George Choundas

Dead Now

      (1) The older couple on Maple Street who lived between our house and the Exxon, back in that difficult and sweaty decade when the stauncher folk who said filling station had not yet seen their rout by the nulls and dissolutes who favored gas station, in a tall blond house with a long blond dog named Blondie and, formerly, with a reportedly beautiful blond daughter named Lisa that according to the block’s stoop-sitters got mixed up with drugs in her late teens, and with a fatal overdose before she reached thirty, which is why I never set eyes on her; who let me pet Blondie whenever I happened by; who liked to say as I pet her, “She just loves children, yes, she really is good with kids”; who may have been—though it’s impossible to say, which is to say there can be no doubt they were—thinking of, and pining for, and hurting over their own daughter each time they said it: they must be dead now.
      (2) The woman who screamed accented profanities out her third- story window each time I pedaled past her house on my Big Wheel, fat plastic cartoon tires scraping hideously against New Jersey concrete, and it was easy and indeed satisfying to simply scrape away and rumble on without even acknowledging her, as each time I heard her I was already on my way past, which, when you think about it, was maybe the best possible lesson for a second-grader on weathering the assaults of the life to come—i.e., Look Down, Scrape Away, Rumble On: she must be dead now.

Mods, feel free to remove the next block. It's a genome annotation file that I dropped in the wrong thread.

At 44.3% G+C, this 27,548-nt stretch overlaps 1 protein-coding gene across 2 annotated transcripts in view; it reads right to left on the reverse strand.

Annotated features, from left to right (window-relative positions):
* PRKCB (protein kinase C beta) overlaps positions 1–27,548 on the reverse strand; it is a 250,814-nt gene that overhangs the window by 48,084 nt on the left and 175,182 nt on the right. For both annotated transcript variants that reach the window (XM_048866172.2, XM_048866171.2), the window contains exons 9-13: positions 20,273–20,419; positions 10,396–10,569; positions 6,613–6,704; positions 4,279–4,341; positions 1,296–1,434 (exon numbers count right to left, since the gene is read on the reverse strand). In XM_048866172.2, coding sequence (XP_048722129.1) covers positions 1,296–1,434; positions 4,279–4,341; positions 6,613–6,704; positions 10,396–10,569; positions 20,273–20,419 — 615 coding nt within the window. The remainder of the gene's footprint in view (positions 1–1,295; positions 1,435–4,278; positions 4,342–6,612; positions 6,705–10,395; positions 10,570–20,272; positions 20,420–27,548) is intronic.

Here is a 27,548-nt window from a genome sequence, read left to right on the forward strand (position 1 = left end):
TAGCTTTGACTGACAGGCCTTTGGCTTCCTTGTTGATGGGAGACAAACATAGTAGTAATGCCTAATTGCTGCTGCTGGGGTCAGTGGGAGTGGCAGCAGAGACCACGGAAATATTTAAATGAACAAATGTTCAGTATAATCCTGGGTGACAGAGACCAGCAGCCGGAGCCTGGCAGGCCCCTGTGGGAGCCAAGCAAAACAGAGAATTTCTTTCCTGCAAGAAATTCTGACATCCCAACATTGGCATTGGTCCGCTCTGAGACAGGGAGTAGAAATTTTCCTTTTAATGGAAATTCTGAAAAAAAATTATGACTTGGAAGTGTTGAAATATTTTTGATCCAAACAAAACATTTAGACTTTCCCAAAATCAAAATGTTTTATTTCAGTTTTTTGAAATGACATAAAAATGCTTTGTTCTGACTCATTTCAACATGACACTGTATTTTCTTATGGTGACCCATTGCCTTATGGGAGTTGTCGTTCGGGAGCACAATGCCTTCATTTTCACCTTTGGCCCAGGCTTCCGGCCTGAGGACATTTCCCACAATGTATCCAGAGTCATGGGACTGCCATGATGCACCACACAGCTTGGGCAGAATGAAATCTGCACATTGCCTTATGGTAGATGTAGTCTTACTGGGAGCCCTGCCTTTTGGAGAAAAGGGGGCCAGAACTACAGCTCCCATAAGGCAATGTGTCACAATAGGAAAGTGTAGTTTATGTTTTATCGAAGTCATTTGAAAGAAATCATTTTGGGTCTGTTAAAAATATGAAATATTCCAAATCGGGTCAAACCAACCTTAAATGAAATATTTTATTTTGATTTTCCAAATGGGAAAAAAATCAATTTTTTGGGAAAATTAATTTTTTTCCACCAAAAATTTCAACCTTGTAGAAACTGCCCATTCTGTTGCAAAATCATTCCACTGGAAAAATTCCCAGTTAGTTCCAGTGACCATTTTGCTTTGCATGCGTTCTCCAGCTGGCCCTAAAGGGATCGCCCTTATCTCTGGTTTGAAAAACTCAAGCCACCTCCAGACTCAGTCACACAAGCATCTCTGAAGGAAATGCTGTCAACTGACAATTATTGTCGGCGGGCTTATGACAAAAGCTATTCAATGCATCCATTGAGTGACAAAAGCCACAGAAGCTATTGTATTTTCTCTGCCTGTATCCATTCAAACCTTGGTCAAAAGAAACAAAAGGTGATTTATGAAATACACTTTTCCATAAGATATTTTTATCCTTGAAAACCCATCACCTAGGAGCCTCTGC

(3) The man with hair over his ears who wore his body concavely, back in that sweaty and difficult decade when a stoop could be impressive, whom our private school paid to drive us home in a station wagon, who liked to joke with the oldest and cockiest of the boys—the thirteen-year-olds—and strived at looking as relaxed as they seemed and grinned his way through validating high-fives and lapped up the nicknames and gamely dispensed cigarettes when asked and radiated a peculiar cool-boy mix of boisterousness and breeziness because it compensated for some fracture in his own childhood and perhaps for that reason said nothing and kept on driving like he’d heard nothing when in the rear area of the station wagon the cockiest of these boys told Prajit, Let’s go, and now in retrospect knowing what I know about being in vehicles and about driving vehicles and about life in general there was no way the man with hair over his ears could not have heard, and remembering what I remember there was no way this was the first time because six-year-old Prajit knew immediately what was expected and, still more tellingly, stalled like he hadn’t heard, and the boy said, Hey, let’s go and You’re not fooling anybody and Prajit took his pants down and showed it and the boy said, Go ahead, do it and Prajit didn’t do anything and the boy said, Do it, we want to see and Prajit rolled back the foreskin of his uncircumcised penis and simply waited, on display there, the imperious boy fixing a contradictory stare, low lids all indifference but focus and duration quite the opposite, and finally breaking off and punching one hand with the other like he’d solved a good mystery and launching without anything more into a new conversation with the other older boy and turning his back on Prajit who rocked forward from a squat onto his knees and wriggled up his pants and, hoping to conceal his humiliation, turned from cowed to furious and screamed for contrived reasons at Arthur our little Filipino classmate who in addition to being very little was very kind, and it is impossible to know how at age six I saw right through Prajit’s pretense at anger with Arthur to cover for his shame but failed to see right through the concave-bodied driver’s pretense at not hearing when he must have heard, and who knows if he was covering for something in his own past along the very lines of what he’d gathered was happening to Prajit, or if maybe he hated Prajit for it, for reminding him of the weakling he once was and for making him a weakling again, there at the steering wheel: he, regrettably, may not be dead now.